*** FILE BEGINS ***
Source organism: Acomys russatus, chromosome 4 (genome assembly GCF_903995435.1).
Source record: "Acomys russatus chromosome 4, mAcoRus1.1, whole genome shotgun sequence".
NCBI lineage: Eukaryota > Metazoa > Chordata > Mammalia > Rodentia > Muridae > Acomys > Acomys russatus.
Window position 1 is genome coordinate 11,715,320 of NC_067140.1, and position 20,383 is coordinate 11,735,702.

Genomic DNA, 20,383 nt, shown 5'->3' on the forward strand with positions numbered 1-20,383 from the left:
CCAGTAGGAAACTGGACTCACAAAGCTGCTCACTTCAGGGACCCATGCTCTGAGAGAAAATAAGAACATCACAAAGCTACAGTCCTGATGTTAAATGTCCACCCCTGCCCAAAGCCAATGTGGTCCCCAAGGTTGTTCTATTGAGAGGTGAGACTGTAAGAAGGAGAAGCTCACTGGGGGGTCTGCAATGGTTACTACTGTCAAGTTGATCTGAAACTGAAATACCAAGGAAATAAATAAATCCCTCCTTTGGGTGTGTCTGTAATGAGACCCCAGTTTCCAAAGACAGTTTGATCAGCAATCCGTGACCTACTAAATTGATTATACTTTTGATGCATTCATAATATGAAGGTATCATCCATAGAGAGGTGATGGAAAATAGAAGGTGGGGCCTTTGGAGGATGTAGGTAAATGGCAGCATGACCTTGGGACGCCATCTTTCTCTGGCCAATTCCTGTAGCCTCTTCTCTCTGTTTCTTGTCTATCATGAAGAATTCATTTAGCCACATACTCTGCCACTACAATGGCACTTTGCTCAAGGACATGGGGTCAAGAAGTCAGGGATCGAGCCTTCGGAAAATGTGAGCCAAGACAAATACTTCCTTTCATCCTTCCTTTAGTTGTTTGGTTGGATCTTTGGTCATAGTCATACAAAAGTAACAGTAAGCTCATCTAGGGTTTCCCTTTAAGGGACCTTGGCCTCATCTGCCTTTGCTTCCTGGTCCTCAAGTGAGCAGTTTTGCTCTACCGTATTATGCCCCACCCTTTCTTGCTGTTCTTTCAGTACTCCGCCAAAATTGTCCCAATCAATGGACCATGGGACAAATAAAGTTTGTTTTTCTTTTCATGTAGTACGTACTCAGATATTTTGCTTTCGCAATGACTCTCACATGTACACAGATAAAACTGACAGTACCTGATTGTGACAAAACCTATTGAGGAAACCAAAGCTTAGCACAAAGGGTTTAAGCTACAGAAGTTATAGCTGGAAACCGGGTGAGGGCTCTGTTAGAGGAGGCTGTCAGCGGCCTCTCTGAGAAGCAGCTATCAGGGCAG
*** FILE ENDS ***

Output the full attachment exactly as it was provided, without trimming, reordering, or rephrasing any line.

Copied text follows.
Source organism: Acomys russatus, chromosome 4 (genome assembly GCF_903995435.1).
Source record: "Acomys russatus chromosome 4, mAcoRus1.1, whole genome shotgun sequence".
NCBI lineage: Eukaryota > Metazoa > Chordata > Mammalia > Rodentia > Muridae > Acomys > Acomys russatus.
Window position 1 is genome coordinate 11,715,320 of NC_067140.1, and position 20,383 is coordinate 11,735,702.

Genomic DNA, 20,383 nt, shown 5'->3' on the forward strand with positions numbered 1-20,383 from the left:
CCAGTAGGAAACTGGACTCACAAAGCTGCTCACTTCAGGGACCCATGCTCTGAGAGAAAATAAGAACATCACAAAGCTACAGTCCTGATGTTAAATGTCCACCCCTGCCCAAAGCCAATGTGGTCCCCAAGGTTGTTCTATTGAGAGGTGAGACTGTAAGAAGGAGAAGCTCACTGGGGGGTCTGCAATGGTTACTACTGTCAAGTTGATCTGAAACTGAAATACCAAGGAAATAAATAAATCCCTCCTTTGGGTGTGTCTGTAATGAGACCCCAGTTTCCAAAGACAGTTTGATCAGCAATCCGTGACCTACTAAATTGATTATACTTTTGATGCATTCATAATATGAAGGTATCATCCATAGAGAGGTGATGGAAAATAGAAGGTGGGGCCTTTGGAGGATGTAGGTAAATGGCAGCATGACCTTGGGACGCCATCTTTCTCTGGCCAATTCCTGTAGCCTCTTCTCTCTGTTTCTTGTCTATCATGAAGAATTCATTTAGCCACATACTCTGCCACTACAATGGCACTTTGCTCAAGGACATGGGGTCAAGAAGTCAGGGATCGAGCCTTCGGAAAATGTGAGCCAAGACAAATACTTCCTTTCATCCTTCCTTTAGTTGTTTGGTTGGATCTTTGGTCATAGTCATACAAAAGTAACAGTAAGCTCATCTAGGGTTTCCCTTTAAGGGACCTTGGCCTCATCTGCCTTTGCTTCCTGGTCCTCAAGTGAGCAGTTTTGCTCTACCGTATTATGCCCCACCCTTTCTTGCTGTTCTTTCAGTACTCCGCCAAAATTGTCCCAATCAATGGACCATGGGACAAATAAAGTTTGTTTTTCTTTTCATGTAGTACGTACTCAGATATTTTGCTTTCGCAATGACTCTCACATGTACACAGATAAAACTGACAGTACCTGATTGTGACAAAACCTATTGAGGAAACCAAAGCTTAGCACAAAGGGTTTAAGCTACAGAAGTTATAGCTGGAAACCGGGTGAGGGCTCTGTTAGAGGAGGCTGTCAGCGGCCTCTCTGAGAAGCAGCTATCAGGGCAG